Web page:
Last month, a student at Canada's McGill University was compelled to apologize for sharing a fairly recognizable gif of President Obama kicking down the door after a White House press conference that originated from a video bit on the Tonight Show. Brian Farnan, a member of the student government, sent the gif as part of a weekly e-mail in October about midterm frustrations, and got hit with an "equity complaint" for racial insensitivity. One of the remedies for such a complaint, as the university's newspaper reports, is a public apology, which is what Farnan did, leading to widespread criticism that's causing the university to say it's reviewing its equity policies, which stress confidentiality for the accuser. Legal Insurrection picks up the apology via Facebook:
Oppression, as outlined in SSMU's Equity Policy, means the exercise of power by a group of people over another group of people with specific consideration of cultural, historical and living legacies. The image in question was an extension of the cultural, historical and living legacy surrounding people of color—particularly young men—being portrayed as violent in contemporary culture and media. By using this particular image of President Obama, I unknowingly perpetuated this living legacy and subsequently allowed a medium of SSMU's communication to become the site of a microaggression; for this, I am deeply sorry."
Setting aside for a moment the transparent use of a term like "microaggression" to impose onerous restrictions on speech, the public apology is completely oblivious to President Obama's actual aggressions, such as the kill list drone program, which may have killed more than a thousand civilians alone, using kill lists and policies that actually consider any military-age males (young men of color!) in a target zone as "militants," including, for example, the 16-year-old American son of Anwar al-Awlaki killed in a US drone strike. Obama certainly has a "living legacy" of violence, one that's an extension of the historical legacy of violent US foreign policies prosecuted by American presidents, not just Bush's but nearly all of the 42 presidents that preceded Obama, something you probably didn't hear trumpeted on President's Day.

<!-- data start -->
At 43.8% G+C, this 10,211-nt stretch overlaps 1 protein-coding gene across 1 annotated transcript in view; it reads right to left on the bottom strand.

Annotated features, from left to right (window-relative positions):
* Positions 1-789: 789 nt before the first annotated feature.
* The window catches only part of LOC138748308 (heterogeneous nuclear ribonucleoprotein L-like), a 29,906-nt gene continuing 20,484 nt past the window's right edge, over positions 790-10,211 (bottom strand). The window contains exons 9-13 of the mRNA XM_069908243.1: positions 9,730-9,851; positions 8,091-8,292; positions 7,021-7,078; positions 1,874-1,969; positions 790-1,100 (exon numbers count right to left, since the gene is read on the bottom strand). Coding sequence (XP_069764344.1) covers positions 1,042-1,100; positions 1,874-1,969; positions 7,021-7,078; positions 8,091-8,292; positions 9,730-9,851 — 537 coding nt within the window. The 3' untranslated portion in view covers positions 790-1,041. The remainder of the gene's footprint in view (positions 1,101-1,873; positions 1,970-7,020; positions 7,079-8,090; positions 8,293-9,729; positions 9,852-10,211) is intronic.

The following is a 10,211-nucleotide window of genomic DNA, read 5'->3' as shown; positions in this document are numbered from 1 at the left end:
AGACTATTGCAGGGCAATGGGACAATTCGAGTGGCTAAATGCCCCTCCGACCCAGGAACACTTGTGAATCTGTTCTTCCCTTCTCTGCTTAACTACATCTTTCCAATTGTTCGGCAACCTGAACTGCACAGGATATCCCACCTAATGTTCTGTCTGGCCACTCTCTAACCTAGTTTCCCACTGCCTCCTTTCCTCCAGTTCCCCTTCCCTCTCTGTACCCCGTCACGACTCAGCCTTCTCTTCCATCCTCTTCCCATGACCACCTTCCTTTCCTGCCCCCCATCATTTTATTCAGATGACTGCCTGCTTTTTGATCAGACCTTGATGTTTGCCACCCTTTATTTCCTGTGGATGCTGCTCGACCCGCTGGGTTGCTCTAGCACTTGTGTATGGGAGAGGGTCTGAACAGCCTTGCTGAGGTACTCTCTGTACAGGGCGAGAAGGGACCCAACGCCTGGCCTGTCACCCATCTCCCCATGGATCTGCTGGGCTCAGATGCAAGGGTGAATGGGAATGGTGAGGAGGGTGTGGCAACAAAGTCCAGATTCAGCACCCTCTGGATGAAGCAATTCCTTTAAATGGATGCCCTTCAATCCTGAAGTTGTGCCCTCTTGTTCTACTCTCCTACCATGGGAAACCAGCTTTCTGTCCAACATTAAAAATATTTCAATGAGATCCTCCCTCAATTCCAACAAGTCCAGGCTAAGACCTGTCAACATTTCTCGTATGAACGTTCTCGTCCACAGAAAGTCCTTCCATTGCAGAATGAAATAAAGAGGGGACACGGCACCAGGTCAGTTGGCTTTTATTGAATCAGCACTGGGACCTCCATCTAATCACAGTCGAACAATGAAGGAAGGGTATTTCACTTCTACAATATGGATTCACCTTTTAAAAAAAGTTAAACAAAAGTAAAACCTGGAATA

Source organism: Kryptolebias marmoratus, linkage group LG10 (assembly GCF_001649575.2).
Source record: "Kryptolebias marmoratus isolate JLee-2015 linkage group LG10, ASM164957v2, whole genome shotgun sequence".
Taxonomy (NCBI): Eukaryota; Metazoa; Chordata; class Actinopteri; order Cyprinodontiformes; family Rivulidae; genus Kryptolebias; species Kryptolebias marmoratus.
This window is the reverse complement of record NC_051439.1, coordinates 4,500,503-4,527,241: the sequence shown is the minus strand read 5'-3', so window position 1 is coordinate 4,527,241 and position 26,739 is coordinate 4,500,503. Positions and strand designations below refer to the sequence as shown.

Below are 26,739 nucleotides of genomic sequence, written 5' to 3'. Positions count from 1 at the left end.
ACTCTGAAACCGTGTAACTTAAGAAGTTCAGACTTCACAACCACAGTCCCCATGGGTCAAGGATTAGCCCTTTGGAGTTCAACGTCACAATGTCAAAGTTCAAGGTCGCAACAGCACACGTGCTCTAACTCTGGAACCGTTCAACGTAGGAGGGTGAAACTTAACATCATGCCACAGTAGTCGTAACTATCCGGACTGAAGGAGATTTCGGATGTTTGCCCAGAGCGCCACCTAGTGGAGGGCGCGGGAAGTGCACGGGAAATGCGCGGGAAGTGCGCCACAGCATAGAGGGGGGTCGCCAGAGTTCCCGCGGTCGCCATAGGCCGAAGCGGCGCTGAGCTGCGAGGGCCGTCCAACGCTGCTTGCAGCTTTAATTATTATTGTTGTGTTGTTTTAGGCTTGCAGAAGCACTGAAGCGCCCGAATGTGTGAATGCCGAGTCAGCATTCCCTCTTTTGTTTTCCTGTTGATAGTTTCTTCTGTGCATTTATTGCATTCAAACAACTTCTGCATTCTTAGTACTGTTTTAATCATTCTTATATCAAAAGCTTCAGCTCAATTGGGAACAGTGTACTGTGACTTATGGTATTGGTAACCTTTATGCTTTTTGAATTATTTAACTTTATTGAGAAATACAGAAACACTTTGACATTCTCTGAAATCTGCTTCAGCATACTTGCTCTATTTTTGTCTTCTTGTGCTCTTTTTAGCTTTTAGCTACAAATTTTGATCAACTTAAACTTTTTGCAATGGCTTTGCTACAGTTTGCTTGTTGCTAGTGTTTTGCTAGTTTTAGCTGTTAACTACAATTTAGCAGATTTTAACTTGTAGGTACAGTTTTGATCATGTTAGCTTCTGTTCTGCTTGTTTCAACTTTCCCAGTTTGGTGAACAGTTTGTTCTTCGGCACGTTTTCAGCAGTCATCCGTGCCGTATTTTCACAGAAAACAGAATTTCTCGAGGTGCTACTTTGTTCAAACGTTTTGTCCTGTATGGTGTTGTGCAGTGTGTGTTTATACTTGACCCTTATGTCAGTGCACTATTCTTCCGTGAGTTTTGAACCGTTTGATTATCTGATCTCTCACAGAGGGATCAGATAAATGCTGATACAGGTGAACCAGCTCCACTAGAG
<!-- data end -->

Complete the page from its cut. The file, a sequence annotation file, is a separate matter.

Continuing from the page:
The policy that produced such a tone-deaf apology is also a an extension, a natural product of a country with particularly heavy restrictions on free speech for a democracy. Last year, for example, Ontario's human rights tribunal dismissed a complaint against the heteronormativity of A&W's "Burger Family" not because it's problematic for a government to be involved in accepting or acting on such complaints, but because it was filed by a man posing as a "radical lesbian feminist." Stephen Harper, now Canada's prime minister, once called Canada's system of speech-restricting human rights tribunals "totalitarian." As prime minister, however, he admits that there's a problem but also that he has no idea what the solution should be. Maclean's suggested repealing Section 13 of the Canadian Human Rights Act*, which deals with material that could "expose a person or persons to hatred" by creating a "conciliatory" system exempt from due process that nevertheless levies fines and penalties. Depressingly for Canadians interested in free speech, repeal even of that section would still leave has left a bevy of other laws on the book that regulate and restrict speech north of the border.
*UPDATE: Section 13 was actually repealed last year.